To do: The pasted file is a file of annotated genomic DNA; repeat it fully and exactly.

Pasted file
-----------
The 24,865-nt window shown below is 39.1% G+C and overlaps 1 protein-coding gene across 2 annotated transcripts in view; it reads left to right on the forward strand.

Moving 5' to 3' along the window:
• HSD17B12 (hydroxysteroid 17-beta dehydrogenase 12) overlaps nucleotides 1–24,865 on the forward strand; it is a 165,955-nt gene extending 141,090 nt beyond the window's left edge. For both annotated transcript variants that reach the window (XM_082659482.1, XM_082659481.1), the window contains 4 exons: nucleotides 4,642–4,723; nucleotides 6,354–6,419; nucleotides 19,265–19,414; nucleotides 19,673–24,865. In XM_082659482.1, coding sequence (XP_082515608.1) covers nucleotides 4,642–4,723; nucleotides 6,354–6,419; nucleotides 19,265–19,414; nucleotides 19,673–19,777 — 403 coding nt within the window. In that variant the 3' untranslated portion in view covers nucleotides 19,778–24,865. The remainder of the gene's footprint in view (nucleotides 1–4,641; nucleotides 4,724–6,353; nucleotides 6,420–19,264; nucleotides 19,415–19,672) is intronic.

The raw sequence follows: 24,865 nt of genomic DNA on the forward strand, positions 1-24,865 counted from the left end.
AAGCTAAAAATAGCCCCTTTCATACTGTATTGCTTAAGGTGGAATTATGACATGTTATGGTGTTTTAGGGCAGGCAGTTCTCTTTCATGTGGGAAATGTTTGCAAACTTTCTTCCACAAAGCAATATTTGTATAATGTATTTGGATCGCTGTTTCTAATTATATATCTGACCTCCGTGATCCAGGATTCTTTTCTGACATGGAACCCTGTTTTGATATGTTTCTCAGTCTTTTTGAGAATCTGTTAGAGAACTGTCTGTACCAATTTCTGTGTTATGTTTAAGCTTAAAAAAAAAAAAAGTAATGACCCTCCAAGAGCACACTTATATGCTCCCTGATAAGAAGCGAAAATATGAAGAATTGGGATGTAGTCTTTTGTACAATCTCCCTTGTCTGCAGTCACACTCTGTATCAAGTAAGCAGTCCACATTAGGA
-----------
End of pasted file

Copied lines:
The 24,865-nt window shown below is 39.1% G+C and overlaps 1 protein-coding gene across 2 annotated transcripts in view; it reads left to right on the forward strand.

Moving 5' to 3' along the window:
• HSD17B12 (hydroxysteroid 17-beta dehydrogenase 12) overlaps nucleotides 1–24,865 on the forward strand; it is a 165,955-nt gene extending 141,090 nt beyond the window's left edge. For both annotated transcript variants that reach the window (XM_082659482.1, XM_082659481.1), the window contains 4 exons: nucleotides 4,642–4,723; nucleotides 6,354–6,419; nucleotides 19,265–19,414; nucleotides 19,673–24,865. In XM_082659482.1, coding sequence (XP_082515608.1) covers nucleotides 4,642–4,723; nucleotides 6,354–6,419; nucleotides 19,265–19,414; nucleotides 19,673–19,777 — 403 coding nt within the window. In that variant the 3' untranslated portion in view covers nucleotides 19,778–24,865. The remainder of the gene's footprint in view (nucleotides 1–4,641; nucleotides 4,724–6,353; nucleotides 6,420–19,264; nucleotides 19,415–19,672) is intronic.

The raw sequence follows: 24,865 nt of genomic DNA on the forward strand, positions 1-24,865 counted from the left end.
AAGCTAAAAATAGCCCCTTTCATACTGTATTGCTTAAGGTGGAATTATGACATGTTATGGTGTTTTAGGGCAGGCAGTTCTCTTTCATGTGGGAAATGTTTGCAAACTTTCTTCCACAAAGCAATATTTGTATAATGTATTTGGATCGCTGTTTCTAATTATATATCTGACCTCCGTGATCCAGGATTCTTTTCTGACATGGAACCCTGTTTTGATATGTTTCTCAGTCTTTTTGAGAATCTGTTAGAGAACTGTCTGTACCAATTTCTGTGTTATGTTTAAGCTTAAAAAAAAAAAAAGTAATGACCCTCCAAGAGCACACTTATATGCTCCCTGATAAGAAGCGAAAATATGAAGAATTGGGATGTAGTCTTTTGTACAATCTCCCTTGTCTGCAGTCACACTCTGTATCAAGTAAGCAGTCCACATTAGGA